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Energy Secretary Ed Davey told a news conference in London it was a "historic" day.
He said the UK was facing a "looming energy crisis" in the next decade thanks to years of neglect and under-investment.
Much of coal and nuclear-generated energy will stop in the coming years.
"We have known for years this is coming, but no-one was willing to take tough decisions."
Mr Davey stressed the project included plans to cover the costs of de-commissioning, with the operators required to pay into a fund from day one.
"We calculate that by the end of the next decade - by 2030 - this will actually be saving consumers money," Energy Secretary Ed Davey told ITV Daybreak.
"We think the average consumer will be saving £77 a year on their bill thanks to the new nuclear programme that we're putting forward."
Greenpeace UK director John Sauven said:
John Cridland, CBI director-general, welcomed the Hinkley nuclear deal as a "fundamental feature of our future energy landscape."
"If we're going to have cleaner energy, a more secure energy, it's not going to come without paying a price," Jeremy Nicholson, of the Energy Intensive Users Group, told Daybreak.
"The one thing we are guaranteed out of this," he went on, " we're going to get secure energy, and that's worth something."
But the Green Party's Baroness Jones said the Hinkley deal was "a disastrous decision".
"At the moment we don't know what to do with the nuclear waste and that means we are giving our children and our grandchildren a huge cost to pick up cleaning up after we've finished with this energy."
Energy Secretary Ed Davey has hailed a landmark deal to build Britain's first new nuclear plant in a generation.
But ministers are likely to face criticism over the report price that will be paid for electricity produced at the Somerset - around £90.00 per megawatt hour according to reports - which around double the current market rate.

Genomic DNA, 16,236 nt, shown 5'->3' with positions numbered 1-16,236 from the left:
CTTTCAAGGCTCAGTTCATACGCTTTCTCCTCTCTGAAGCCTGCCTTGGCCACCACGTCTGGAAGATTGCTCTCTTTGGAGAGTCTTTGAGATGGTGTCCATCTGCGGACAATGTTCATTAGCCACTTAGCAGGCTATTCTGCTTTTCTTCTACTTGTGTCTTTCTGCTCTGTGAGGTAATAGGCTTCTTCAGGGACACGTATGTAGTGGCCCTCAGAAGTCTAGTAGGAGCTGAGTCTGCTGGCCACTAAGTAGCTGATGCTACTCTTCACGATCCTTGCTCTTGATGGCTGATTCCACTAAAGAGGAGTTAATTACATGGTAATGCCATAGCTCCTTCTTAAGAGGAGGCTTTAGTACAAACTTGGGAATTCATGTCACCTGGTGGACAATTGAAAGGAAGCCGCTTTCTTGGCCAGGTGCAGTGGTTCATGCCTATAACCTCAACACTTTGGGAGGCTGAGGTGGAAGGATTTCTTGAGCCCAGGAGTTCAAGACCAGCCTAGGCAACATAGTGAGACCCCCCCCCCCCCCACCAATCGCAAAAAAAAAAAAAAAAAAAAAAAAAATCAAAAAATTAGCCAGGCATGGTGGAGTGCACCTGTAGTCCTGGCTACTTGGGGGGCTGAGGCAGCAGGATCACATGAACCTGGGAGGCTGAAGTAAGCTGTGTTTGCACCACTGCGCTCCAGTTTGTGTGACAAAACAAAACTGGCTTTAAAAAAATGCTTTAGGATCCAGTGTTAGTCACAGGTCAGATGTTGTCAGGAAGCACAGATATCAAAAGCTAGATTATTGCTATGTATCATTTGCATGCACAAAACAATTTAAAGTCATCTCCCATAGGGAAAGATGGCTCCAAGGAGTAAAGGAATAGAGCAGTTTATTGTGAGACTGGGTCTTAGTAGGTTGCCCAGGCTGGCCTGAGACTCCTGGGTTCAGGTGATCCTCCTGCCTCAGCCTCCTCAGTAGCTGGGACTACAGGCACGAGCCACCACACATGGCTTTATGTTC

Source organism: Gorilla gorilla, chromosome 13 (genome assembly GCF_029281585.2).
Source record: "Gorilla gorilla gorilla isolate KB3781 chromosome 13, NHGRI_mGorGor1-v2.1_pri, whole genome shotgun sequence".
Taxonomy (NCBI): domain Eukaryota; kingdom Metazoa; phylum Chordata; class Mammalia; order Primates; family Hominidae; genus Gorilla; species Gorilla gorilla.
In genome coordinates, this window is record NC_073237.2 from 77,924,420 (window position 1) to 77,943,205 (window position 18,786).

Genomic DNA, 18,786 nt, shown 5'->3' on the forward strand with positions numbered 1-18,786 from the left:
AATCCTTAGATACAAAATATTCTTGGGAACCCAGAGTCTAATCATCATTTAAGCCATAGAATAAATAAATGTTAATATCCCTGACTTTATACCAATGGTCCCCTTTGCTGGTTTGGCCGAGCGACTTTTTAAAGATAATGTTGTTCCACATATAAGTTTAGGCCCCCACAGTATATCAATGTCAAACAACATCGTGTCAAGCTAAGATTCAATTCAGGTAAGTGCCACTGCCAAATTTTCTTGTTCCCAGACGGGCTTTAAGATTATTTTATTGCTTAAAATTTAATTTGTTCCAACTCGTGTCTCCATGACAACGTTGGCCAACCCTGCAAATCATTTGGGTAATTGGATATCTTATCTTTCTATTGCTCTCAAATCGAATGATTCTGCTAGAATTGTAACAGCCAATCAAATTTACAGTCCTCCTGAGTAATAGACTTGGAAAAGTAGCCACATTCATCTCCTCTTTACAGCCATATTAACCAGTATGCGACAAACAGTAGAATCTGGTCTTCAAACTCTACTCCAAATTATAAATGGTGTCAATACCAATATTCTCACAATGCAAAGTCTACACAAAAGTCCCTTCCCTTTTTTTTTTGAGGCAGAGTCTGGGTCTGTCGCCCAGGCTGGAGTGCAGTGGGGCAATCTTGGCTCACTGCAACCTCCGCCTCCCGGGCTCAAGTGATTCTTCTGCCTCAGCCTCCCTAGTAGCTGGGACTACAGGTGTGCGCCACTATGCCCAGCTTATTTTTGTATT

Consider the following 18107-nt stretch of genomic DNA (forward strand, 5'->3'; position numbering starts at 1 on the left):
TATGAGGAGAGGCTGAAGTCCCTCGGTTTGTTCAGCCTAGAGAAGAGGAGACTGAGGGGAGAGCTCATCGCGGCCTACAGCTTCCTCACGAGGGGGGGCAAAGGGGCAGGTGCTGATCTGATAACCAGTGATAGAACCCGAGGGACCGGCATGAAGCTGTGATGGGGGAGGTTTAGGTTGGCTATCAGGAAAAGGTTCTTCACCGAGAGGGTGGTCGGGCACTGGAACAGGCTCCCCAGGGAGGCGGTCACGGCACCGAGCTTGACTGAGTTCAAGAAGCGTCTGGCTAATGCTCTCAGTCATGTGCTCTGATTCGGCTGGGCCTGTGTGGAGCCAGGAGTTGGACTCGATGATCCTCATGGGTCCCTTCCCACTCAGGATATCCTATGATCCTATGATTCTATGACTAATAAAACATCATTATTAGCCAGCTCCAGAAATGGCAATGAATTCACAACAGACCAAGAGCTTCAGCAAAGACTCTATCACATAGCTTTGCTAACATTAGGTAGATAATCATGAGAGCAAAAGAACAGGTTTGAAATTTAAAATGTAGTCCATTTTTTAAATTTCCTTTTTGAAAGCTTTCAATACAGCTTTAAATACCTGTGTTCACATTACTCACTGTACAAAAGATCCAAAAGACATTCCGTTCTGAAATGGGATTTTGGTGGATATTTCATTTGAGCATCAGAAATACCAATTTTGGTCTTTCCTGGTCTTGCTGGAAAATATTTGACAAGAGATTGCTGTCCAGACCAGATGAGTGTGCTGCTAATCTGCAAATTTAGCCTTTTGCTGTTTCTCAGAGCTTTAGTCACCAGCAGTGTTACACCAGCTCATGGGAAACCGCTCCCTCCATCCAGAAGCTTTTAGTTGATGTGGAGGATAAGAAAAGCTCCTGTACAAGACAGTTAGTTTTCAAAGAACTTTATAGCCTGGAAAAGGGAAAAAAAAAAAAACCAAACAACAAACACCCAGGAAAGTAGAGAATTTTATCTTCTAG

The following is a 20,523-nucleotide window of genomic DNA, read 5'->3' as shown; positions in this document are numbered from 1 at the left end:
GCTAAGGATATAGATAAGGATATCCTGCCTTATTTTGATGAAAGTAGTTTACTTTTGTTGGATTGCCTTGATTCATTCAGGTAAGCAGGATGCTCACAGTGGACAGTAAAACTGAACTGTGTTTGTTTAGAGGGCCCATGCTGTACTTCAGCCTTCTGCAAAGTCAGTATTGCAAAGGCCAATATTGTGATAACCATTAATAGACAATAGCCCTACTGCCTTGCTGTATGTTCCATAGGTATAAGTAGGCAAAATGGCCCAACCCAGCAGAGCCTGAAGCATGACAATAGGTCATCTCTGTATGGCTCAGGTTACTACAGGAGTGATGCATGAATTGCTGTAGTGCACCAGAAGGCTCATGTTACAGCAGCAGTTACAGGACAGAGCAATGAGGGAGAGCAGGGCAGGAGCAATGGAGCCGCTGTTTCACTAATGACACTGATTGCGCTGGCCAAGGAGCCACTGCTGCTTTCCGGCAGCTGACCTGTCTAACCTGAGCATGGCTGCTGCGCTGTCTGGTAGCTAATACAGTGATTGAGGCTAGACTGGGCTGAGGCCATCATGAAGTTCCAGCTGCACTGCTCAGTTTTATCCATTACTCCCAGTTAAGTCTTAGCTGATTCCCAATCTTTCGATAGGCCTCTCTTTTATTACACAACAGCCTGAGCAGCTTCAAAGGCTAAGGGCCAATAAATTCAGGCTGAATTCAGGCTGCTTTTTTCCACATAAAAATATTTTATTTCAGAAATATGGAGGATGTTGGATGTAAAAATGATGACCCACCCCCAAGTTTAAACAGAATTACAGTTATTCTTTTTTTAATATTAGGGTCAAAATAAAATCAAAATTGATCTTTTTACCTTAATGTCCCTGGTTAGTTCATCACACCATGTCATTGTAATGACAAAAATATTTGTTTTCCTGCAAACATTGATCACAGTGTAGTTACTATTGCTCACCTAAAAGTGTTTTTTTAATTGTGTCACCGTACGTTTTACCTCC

"We think it would be good value if (the strike price) was a little higher," the Liberal Democrat Cabinet minister said.
"I was determined to get them below £90 so I could prove to everybody we had got a good deal...
"What has driven a tougher deal is the fact that I made clear we could walk away from the table. We had other nuclear options."
Prime Minister David Cameron said: "As part of our plan to help Britain succeed, after months of negotiation, today we have a deal for the first nuclear power station in a generation to be built in Britain.
"This deal means £16 billion of investment coming into the country and the creation of 25,000 jobs, which is brilliant news for the South West and for the country as a whole.
"As we compete in the tough global race, this underlines the confidence there is in Britain and makes clear that we are very much open for business.
"This also marks the next generation of nuclear power in Britain, which has an important part to play in contributing to our future energy needs and our longer term security of supply".
A deal has been struck with the Chinese which should see the development of Hinkley Point C nuclear power station near Bridgwater.
Chancellor George Osborne has confirmed the government will allow Chinese companies to take a stake, possibly leading to majority control, in British nuclear power plants, including Hinkley C.
Chief Executive of Somerset Chamber of Commerce, Rupert Cox, says it's good news.
Chancellor George Osborne has announced that the government is to give the go ahead to Chinese firms taking a stake in the development of the next generation of British nuclear power.
He made the announcement at Taishan nuclear power station in Southern China on the final day of his visit to China.
The Chancellor said: "Today is another demonstration of the next big step in the relationship between Britain and China - the world's oldest civil nuclear power and the world's fastest growing civil nuclear power.
"It is an important potential part of the government's plan for developing the next generation of nuclear power in Britain. It means the potential of more investment and jobs in Britain, and lower long-term energy costs for consumers."
Latest ITV News reports
David Cameron has insisted that plans for the UK's first nuclear power station in a generation at Hinkley was "not a deal at any price".
The Chancellor has given formal Government approval for Chinese state-run firms to buy into British nuclear power - should we be worried?